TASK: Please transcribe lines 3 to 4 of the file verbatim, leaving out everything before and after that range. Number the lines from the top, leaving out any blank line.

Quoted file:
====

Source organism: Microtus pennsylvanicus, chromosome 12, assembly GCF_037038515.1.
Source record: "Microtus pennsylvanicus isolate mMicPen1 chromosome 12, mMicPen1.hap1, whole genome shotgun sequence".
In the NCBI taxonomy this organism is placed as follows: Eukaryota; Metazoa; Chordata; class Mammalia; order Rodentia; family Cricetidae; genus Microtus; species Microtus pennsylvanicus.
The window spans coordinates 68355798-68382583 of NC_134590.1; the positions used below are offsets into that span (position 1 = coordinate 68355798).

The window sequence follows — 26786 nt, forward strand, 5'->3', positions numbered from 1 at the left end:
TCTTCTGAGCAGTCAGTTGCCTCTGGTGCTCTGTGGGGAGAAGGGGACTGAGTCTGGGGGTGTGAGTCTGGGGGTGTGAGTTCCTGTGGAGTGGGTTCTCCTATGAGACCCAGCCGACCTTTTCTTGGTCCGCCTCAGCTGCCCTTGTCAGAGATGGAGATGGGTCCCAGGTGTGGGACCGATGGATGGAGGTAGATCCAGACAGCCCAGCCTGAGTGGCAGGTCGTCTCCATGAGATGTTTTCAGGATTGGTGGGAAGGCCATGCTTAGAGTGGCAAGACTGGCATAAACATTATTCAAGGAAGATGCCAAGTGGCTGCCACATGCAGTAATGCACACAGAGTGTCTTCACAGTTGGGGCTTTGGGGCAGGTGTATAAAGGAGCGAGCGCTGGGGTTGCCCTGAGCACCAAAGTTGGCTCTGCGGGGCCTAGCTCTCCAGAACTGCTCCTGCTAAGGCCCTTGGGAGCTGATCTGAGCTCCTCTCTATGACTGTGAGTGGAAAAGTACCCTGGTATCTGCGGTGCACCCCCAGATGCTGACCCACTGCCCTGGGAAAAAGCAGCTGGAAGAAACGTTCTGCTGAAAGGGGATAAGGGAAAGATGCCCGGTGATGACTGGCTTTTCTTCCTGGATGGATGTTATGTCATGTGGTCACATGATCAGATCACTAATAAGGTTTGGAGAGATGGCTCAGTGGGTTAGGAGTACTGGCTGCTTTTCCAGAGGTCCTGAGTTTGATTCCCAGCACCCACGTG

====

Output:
In the NCBI taxonomy this organism is placed as follows: Eukaryota; Metazoa; Chordata; class Mammalia; order Rodentia; family Cricetidae; genus Microtus; species Microtus pennsylvanicus.
The window spans coordinates 68355798-68382583 of NC_134590.1; the positions used below are offsets into that span (position 1 = coordinate 68355798).